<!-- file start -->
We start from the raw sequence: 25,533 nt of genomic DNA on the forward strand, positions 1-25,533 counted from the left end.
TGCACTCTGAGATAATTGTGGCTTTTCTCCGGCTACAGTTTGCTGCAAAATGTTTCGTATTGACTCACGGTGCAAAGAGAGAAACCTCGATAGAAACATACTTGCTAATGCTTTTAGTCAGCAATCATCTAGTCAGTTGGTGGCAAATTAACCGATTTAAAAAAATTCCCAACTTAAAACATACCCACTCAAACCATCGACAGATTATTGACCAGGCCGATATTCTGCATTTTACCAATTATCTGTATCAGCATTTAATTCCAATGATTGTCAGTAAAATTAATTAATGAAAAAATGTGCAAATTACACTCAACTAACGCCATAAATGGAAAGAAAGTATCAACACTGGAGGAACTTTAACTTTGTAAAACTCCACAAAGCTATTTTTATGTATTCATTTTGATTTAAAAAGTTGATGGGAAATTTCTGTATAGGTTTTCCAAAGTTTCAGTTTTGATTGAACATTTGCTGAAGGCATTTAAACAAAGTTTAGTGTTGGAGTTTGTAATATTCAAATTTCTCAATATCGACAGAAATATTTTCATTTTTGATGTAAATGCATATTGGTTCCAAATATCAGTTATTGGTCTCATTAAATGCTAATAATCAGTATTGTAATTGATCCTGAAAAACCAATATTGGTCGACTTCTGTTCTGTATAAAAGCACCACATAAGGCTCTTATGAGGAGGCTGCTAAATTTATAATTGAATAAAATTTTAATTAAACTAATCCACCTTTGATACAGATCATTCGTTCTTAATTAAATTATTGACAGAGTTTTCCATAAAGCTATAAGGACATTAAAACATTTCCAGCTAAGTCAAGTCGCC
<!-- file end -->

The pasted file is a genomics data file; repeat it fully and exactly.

We start from the raw sequence: 25,533 nt of genomic DNA on the forward strand, positions 1-25,533 counted from the left end.
TGCACTCTGAGATAATTGTGGCTTTTCTCCGGCTACAGTTTGCTGCAAAATGTTTCGTATTGACTCACGGTGCAAAGAGAGAAACCTCGATAGAAACATACTTGCTAATGCTTTTAGTCAGCAATCATCTAGTCAGTTGGTGGCAAATTAACCGATTTAAAAAAATTCCCAACTTAAAACATACCCACTCAAACCATCGACAGATTATTGACCAGGCCGATATTCTGCATTTTACCAATTATCTGTATCAGCATTTAATTCCAATGATTGTCAGTAAAATTAATTAATGAAAAAATGTGCAAATTACACTCAACTAACGCCATAAATGGAAAGAAAGTATCAACACTGGAGGAACTTTAACTTTGTAAAACTCCACAAAGCTATTTTTATGTATTCATTTTGATTTAAAAAGTTGATGGGAAATTTCTGTATAGGTTTTCCAAAGTTTCAGTTTTGATTGAACATTTGCTGAAGGCATTTAAACAAAGTTTAGTGTTGGAGTTTGTAATATTCAAATTTCTCAATATCGACAGAAATATTTTCATTTTTGATGTAAATGCATATTGGTTCCAAATATCAGTTATTGGTCTCATTAAATGCTAATAATCAGTATTGTAATTGATCCTGAAAAACCAATATTGGTCGACTTCTGTTCTGTATAAAAGCACCACATAAGGCTCTTATGAGGAGGCTGCTAAATTTATAATTGAATAAAATTTTAATTAAACTAATCCACCTTTGATACAGATCATTCGTTCTTAATTAAATTATTGACAGAGTTTTCCATAAAGCTATAAGGACATTAAAACATTTCCAGCTAAGTCAAGTCGCC